Watermelon is full of vitamins A and C
Using models of various foods (we dietitians always play with our food), I asked a patient to identify which ones contained carbohydrates. When I held up a piece of fruit, she was surprised. “Fruit has carbohydrates?” Yep, from fructose … fruit sugar, I explained. But that’s not a bad thing. Our bodies need carbs to fuel our muscles and brains.
“My favourite is watermelon,” she said. “Is that good?”
Very good. Here are a few reasons:
Watermelon provides fluids. In fact, 92 per cent of this fruit is water, making it also low in calories. According to an article on this topic in the June issue of Food and Nutrition magazine, one measuring cup of watermelon chunks has just 46 calories plus a healthy dose of vitamins A and C — nutrients that strengthen our immune system and make our skin glow.
Watermelon has 40 per cent more lycopene than raw tomatoes. Lycopene is the pigment that gives watermelon (and tomatoes) their bright red colour. Lycopene is a potent antioxidant that may play a role in lessening our risk for cancer, heart disease and an eye disease called macular degeneration.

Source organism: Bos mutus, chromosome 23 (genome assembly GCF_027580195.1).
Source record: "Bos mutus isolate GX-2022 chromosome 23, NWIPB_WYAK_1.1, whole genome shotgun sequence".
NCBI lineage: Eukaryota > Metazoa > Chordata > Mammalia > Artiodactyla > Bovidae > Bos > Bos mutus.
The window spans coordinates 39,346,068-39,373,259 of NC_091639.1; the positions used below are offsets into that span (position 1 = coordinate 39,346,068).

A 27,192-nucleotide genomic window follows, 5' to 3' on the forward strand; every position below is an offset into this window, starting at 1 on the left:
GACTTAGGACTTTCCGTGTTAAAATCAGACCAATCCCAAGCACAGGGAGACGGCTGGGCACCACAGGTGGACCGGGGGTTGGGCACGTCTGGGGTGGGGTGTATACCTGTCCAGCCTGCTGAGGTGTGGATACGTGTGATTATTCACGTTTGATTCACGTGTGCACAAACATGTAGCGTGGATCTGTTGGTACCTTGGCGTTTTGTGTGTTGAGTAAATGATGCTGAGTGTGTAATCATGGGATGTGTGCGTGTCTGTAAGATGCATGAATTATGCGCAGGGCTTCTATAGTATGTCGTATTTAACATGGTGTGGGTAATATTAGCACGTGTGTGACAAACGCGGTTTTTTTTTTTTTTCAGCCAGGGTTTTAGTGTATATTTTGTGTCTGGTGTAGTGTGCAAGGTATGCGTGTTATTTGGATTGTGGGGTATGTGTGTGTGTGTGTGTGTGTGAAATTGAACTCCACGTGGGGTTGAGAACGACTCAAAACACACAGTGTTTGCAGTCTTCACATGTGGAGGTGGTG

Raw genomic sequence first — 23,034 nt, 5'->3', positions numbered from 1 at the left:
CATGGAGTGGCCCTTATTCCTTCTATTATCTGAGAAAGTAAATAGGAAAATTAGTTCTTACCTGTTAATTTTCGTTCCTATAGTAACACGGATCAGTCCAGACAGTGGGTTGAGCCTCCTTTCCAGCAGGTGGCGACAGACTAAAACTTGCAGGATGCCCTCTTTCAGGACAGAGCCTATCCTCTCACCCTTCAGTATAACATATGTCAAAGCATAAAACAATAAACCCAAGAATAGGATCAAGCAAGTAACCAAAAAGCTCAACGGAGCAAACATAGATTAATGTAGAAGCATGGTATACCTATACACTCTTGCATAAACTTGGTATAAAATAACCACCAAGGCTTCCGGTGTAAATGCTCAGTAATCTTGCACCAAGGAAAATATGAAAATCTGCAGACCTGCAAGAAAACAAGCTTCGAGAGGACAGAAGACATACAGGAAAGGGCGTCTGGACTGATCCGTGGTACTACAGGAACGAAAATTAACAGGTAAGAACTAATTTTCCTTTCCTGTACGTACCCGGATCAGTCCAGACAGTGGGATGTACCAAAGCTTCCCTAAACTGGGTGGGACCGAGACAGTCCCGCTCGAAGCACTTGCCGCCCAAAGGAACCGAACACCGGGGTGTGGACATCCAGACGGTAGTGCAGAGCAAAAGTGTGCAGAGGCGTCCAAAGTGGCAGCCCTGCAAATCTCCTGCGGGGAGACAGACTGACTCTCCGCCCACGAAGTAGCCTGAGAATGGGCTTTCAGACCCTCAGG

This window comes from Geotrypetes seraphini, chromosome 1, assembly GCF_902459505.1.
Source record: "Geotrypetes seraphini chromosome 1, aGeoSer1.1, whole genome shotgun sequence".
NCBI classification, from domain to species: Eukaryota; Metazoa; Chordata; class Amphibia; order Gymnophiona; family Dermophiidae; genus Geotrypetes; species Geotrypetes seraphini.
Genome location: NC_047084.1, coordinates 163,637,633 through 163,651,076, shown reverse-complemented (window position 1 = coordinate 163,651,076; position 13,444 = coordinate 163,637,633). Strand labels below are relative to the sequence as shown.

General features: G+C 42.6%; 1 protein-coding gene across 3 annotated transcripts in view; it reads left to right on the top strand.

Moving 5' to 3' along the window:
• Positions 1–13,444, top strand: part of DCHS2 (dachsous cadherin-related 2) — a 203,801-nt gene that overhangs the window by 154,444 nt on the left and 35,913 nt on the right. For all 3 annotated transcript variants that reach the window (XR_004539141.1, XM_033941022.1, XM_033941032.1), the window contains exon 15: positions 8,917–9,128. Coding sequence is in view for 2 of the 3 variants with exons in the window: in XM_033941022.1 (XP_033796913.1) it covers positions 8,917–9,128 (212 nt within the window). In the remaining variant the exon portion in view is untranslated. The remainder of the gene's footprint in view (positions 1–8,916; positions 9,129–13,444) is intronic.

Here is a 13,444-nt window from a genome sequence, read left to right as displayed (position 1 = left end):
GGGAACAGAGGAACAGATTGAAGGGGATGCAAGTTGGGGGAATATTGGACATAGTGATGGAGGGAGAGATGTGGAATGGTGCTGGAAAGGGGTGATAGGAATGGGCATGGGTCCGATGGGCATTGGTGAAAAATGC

Watermelon has a small dose of potassium. So people who must avoid excessive amounts of potassium in their diets (such as those with kidney disease) can still enjoy watermelon. One cup of watermelon contains 170 milligrams (mg) of potassium compared to 388 mg for the same amount of honeydew melon and 427 mg for cantaloupe. Potassium is essential for many body processes and plays a critical role in the control of blood pressure.
You can eat watermelon rind. Like the skin of its cucumber cousin, the green and white layers that surround watermelon’s sweet flesh is edible. Most recipes are for pickled rinds, however, so watch out for extra sugar and salt in these products.